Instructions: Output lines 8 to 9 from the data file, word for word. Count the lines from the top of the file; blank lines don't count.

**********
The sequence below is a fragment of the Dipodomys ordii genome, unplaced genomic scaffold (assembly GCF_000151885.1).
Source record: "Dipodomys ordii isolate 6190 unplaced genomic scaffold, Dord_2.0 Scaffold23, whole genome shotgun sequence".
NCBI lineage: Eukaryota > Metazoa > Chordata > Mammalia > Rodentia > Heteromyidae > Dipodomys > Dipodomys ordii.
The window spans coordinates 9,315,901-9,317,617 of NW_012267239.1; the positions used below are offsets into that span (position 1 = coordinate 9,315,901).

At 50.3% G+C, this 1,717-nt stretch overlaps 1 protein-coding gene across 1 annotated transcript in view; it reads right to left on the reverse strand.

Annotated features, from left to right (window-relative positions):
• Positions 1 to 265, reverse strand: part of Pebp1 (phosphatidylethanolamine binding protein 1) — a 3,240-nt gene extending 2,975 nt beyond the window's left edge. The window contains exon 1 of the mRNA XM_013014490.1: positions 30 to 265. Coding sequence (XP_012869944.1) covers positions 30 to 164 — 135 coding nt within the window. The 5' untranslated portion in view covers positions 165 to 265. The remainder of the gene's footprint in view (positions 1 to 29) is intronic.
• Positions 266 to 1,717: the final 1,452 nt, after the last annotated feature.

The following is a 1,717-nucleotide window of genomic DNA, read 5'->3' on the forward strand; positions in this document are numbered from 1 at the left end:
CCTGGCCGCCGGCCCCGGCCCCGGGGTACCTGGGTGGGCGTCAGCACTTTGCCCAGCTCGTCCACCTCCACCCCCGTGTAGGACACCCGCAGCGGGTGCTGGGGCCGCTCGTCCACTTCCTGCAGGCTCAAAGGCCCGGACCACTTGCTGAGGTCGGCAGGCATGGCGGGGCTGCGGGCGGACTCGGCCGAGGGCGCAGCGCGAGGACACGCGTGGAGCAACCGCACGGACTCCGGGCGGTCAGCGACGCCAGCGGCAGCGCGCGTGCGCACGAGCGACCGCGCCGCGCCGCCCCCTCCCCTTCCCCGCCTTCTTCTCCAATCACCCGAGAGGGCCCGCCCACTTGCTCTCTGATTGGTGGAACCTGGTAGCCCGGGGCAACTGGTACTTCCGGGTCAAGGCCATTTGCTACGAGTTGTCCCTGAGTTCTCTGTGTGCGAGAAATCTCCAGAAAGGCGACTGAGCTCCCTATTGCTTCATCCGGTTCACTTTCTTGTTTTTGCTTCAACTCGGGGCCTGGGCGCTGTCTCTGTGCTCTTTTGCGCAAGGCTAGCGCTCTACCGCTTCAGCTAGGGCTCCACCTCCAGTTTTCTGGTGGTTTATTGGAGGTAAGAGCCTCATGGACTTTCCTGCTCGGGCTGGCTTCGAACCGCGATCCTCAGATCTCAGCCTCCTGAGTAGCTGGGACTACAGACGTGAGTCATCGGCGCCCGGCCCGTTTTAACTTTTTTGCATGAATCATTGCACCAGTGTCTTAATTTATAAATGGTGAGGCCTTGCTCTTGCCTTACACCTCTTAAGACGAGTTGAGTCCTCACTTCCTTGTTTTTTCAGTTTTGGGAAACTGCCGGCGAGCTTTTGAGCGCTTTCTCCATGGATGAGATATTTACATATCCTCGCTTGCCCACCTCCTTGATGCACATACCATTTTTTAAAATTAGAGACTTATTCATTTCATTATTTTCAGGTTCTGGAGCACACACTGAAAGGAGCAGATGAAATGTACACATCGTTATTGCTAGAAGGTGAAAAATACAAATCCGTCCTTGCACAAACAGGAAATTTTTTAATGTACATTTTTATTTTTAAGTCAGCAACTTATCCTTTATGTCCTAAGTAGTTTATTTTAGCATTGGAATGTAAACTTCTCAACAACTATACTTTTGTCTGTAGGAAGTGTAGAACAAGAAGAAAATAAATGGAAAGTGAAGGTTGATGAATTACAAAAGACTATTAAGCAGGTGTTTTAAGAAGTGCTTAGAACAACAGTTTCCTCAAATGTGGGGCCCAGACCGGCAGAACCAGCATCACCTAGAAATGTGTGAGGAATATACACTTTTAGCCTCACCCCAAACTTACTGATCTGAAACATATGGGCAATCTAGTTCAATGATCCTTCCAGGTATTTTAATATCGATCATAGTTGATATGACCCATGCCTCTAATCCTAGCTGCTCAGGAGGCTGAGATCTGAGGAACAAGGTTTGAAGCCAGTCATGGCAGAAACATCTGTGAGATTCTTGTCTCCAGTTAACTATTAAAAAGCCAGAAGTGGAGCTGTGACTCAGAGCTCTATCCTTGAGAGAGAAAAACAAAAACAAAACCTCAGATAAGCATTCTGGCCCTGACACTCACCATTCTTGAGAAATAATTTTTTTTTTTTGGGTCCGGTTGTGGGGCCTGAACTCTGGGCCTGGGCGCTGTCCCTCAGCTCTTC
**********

• Positions 266 to 1,717: the final 1,452 nt, after the last annotated feature.

The following is a 1,717-nucleotide window of genomic DNA, read 5'->3' on the forward strand; positions in this document are numbered from 1 at the left end: